The research6 shows four in 10 respondents had spent money on taking steps towards mitigating the impact of climate change, and encouragingly, more than half planned to over the next two years.

The most common actions of businesses planning to protect themselves against climate change include:

  • Committing to reduce carbon emissions
  • Reviewing their insurance policies
  • Setting a net zero target
  • Investing in low-carbon technologies

The study also showed the approaches businesses are already taking to reduce their wider impact, such as reducing paper use, using renewable energy, and switching to automatic lighting and LED bulbs.

Read more about the report and reactions from businesses, here.

Renewables in brief

The UK recorded a 23% increase in wind generation capacity last year, according to the latest Global Electricity Review by energy think-tank Ember7. This led to a year-on-year rise of 15TWh, described in the report as a “significant increase”. Wind power now accounts for a quarter of generation in the UK – an encouraging step towards the UK’s net zero target.

It’s also been a good-news month for Scottish renewables, as Scottish Water has switched on nearly 8,500 ground-mounted solar panels8. The £5 million installation at its East Dunbartonshire site will provide 19% of the site’s electricity needs, generating 4.45 GWh of energy every year. Scottish Water says the investment will save around 1,100 tonnes of CO2 equivalent annually, a positive movement towards Scotland’s net zero target for 2045, which is five years before the rest of the UK.

Meanwhile, another project that will go towards this target is Scotland’s first floating solar array, set to be installed later this year9 after receiving a £6.4 million grant from the Scottish National Investment Bank. Our parent company, Statkraft, is also developing floating solar panels at the Banja hydropower plant in Albania10. In addition to generating renewable energy, this research and development project also serves to help understand the potential benefits of this technology.

News in brief
  • Businesses are being urged to report their plastic production and use for the first time through CDP’s (Carbon Disclosure Project’s) global environmental disclosure system11. CDP, which assesses companies on a number of environmental factors, is encouraging companies in packaging, fashion and food industries to be the first to use the function. It requires companies to categorise their plastics use into packaging, polymers, and durable plastics categories. It’s hoped the move will encourage businesses to better understand how they contribute to plastic pollution. For more information, including tools to support businesses with plastic disclosure, click here.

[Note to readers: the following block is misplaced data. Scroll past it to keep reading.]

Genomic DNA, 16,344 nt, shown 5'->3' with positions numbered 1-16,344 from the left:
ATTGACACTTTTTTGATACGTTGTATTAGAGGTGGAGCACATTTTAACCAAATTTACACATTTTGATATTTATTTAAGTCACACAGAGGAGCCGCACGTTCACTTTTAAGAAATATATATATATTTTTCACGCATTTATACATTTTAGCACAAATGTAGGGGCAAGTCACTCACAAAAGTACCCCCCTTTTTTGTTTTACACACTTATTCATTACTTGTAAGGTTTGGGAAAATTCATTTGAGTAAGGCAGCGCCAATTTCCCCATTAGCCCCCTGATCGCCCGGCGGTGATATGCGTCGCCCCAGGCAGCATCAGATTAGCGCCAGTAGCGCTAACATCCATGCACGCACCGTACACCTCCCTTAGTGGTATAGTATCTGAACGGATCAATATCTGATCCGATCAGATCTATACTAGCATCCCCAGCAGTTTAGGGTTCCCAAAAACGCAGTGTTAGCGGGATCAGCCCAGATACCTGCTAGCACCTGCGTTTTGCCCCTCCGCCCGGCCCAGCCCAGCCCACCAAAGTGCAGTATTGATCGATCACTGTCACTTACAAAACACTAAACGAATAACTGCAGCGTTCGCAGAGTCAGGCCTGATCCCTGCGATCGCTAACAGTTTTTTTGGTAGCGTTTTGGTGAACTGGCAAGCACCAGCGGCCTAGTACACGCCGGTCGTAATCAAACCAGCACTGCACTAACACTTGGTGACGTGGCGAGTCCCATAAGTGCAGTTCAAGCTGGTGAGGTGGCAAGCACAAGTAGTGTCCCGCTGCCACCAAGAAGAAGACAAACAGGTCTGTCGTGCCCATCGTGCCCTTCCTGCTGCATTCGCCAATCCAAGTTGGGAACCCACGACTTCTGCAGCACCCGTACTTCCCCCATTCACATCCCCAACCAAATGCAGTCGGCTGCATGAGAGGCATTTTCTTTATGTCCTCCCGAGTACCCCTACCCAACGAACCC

• Energy regulator Ofgem could be legally required to assist in delivering net zero, after members of the House of Lords passed an amendment during its third reading of the Energy Security Bill12. The amendment was put forward after energy trade associations expressed concerns over the extent of powers Ofgem has to deliver net zero. It will be considered by MPs in the Commons this month.


  • As leaders prepare to meet at the G7 Summit in Japan this month, the We Mean Business Coalition of business leaders has written to G7 ministers calling on them to deliver commitments to phase out coal fired power by 2030 and decarbonised power grids by 203513. The letter says businesses are ready to deploy solutions needed for the energy transition, but need supportive policies, investments and timelines to do so at the speed required. The coalition also called for G7 leaders to rapidly scale up renewable generation and make sure that by 2035 all new vehicle sales are zero emissions. They also want to see that the 2016 G7 commitment to eliminate fossil fuel subsidies by 2025 is being delivered.

If you have any questions on how any of the updates might affect your business, our team of experts is on hand to answer them. You can get in touch with us on 01217267575 or at